Softball pitcher Madison Strunk is, in ways, following the career path of her mom, even though her mom did not always want it that way.
Strunk’s mother, Paige Sharp, is now a realtor, but when Strunk was growing up, her mom was a teacher of special needs children.
Now, about eight years later, Strunk wants to teach special needs children as well.
“I would always spend time [in her classes]. She would teach summer school and I’d always go with her every day,” Strunk said. “She was a life skills teacher, so every day I’d go with her and get experience there.”
While Sharp is always supportive of her daughter’s decisions, the one to go into the education field was not one she felt strongly about.
Coming from a family of educators, Sharp wanted her daughter to take a different path.
“It wasn’t the special needs kids that I wanted her to get away from, no, because if it was just about the kids, I’d still be a teacher,” Strunk said. “It’s the demand of a teacher. When I got out of [teaching], I saw that there was less support from your administration and that was scary to me. I don’t know that by the time that [Madison] would start teaching, that she would have that support, the backup from her administration. I don’t know if that would be possible at that time because I saw it dwindling and you don’t ever want your job to be in jeopardy, or your teaching license. But I’ve given up on that, and I’ve told her, ‘Do what you want to do Madison, you need to do what makes you happy.’”
Strunk’s mother believes that Madison spending time with her in the classroom sparked her interest in her care for disabled children and future career path.
“I attribute that, because she was able to see a lot and she interacted a lot,” Sharp said. “She saw the good and the bad and I think that’s where she started her whole love of these special needs kids.”
It wasn’t until this past summer that Strunk truly made up her mind and confirmed that the education field is the direction she wants to go.
She had experience in the past taking care of special needs children, but a summer spent taking care of a 9-year-old special needs boy, Jonathan, helped make her choice clear.
“This summer I babysat a little boy with down syndrome, he was 9,” Strunk said. “But, since I was in seventh grade, I was a peer tutor in the life skills class that we had at my school and so I worked with special needs kids. It’s kind of something I just knew was right.”
Spending time with special needs children by her mother’s side at a young age, Strunk finds a passion in each instance she has with a special needs child. She takes pride in being privileged to spend time with them and teach them in a way that has been gifted to her by her mother and her experiences.
“I think it’s a really big deal to treat them like you would any other 9-year-old, because he can tell and a lot of people don’t get that,” Strunk said. “My approach on that is of course you have to treat them a little different just to accommodate them, but I think that you should be able to just be direct with him and [Jonathan] started to respond a lot better when I was direct with him.”
As for Strunk’s mother, she saw that drive and passion from her daughter at a young age in her classrooms.
“I’ve always encouraged her to work with the special needs kids because she does have a gift for it, and it takes a special person to work with those kids and understand them, and I fully believe that she’s meant to do that,” Strunk’s mom said.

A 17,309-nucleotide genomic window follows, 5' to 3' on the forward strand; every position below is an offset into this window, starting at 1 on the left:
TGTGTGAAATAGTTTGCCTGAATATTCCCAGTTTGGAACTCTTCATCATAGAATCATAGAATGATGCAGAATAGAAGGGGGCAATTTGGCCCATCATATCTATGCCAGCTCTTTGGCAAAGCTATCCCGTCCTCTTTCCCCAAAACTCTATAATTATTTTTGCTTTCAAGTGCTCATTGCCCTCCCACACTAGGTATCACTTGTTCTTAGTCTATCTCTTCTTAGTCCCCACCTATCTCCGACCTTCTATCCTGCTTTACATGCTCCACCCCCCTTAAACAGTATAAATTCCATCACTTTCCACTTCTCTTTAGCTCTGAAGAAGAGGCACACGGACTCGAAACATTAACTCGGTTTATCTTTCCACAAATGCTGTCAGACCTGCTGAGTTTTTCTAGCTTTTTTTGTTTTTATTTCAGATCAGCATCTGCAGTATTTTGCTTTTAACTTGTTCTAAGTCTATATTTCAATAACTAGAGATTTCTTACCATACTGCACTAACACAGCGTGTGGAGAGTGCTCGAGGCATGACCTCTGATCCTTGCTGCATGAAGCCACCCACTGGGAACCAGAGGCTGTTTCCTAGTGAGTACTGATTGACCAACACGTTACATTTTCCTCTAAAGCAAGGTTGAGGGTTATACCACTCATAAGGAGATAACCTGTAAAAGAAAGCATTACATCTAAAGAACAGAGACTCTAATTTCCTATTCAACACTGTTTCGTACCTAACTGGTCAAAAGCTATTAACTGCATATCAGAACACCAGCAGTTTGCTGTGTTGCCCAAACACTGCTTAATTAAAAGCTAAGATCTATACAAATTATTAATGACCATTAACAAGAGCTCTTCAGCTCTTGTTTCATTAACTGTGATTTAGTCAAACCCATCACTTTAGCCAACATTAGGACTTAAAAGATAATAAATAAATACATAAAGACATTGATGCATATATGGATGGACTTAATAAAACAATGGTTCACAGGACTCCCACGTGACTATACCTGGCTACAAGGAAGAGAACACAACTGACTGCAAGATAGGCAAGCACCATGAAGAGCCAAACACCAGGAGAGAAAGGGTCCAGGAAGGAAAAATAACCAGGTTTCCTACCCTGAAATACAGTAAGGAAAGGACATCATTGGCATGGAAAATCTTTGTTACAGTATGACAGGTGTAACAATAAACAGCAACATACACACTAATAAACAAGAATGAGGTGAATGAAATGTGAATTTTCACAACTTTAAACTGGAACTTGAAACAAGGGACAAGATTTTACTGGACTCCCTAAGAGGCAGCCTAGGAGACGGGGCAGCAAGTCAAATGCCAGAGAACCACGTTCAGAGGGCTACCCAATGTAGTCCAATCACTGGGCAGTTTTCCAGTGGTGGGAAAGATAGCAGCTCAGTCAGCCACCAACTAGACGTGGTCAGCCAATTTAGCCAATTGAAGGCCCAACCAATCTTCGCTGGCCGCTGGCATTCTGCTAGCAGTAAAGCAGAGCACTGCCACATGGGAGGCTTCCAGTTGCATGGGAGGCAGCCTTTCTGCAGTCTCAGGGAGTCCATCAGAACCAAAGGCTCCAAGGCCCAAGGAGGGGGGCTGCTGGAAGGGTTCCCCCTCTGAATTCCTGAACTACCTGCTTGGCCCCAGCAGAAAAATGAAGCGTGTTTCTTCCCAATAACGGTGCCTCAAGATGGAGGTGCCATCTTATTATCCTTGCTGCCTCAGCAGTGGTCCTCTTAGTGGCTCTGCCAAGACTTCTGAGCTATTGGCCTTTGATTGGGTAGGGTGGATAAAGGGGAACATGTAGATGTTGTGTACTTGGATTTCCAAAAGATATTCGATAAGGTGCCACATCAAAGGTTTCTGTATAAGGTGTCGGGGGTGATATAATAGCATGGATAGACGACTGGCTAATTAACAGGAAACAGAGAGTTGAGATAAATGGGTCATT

Strunk’s Texas routes helped play into her career path as well. From her hometown of Adkins, Texas, Strunk was able to get involved in the community and with special needs students in an impactful way.
“We have this place called Morgan’s Wonderland, in San Antonio. It’s the first amusement park for disabled children, so I go there a lot and volunteer,” Strunk said. “I try to be involved as much as I can.”
A junior, Strunk is majoring in social and behavioral sciences and is minoring in social work. Whether at Seton Hall or elsewhere, Strunk plans to get more involved in the education track since she knows what she wants to do in her future.
One way that Strunk wants to connect her two passions of teaching special needs students and softball is to try and organize a special needs softball or basketball game, where students can come to campus and enjoy themselves. While this is an idea she has had and reached out to people about, it may be more difficult to bring to life due to liabilities that come with having special needs students on campus.
Strunk is still determined to combine her two passions and make it work.
“I talked about trying to plan something, like a softball game, a day where we can play with the special needs kids in the area, but [people] have said it’s such a liability and really tough,” Strunk said. “That’s definitely one of my goals this fall, to try to find an after-care with these kids. It’s just hard to bring them on campus because it’s such a liability.”
Coming from a line of educators, Strunk is in some ways continuing a tradition. She is becoming a special needs teacher like her mom was and continuing a line of family teachers.
She’s not following that path because of family tradition, though, and was even warned against it. Rather, she’s following that route to express her passion of making an impact on the lives of special needs kids as much as they make an impact on her.
“It’s something that brings me complete joy and helping kids that actually want to be helped and they see you for you. It’s just awesome,” Strunk said.
“It’s just crazy how these kids can make a huge, huge difference in your life and that’s what I want.”
Elizabeth Swinton can be reached at email@example.com or on Twitter @eswint22.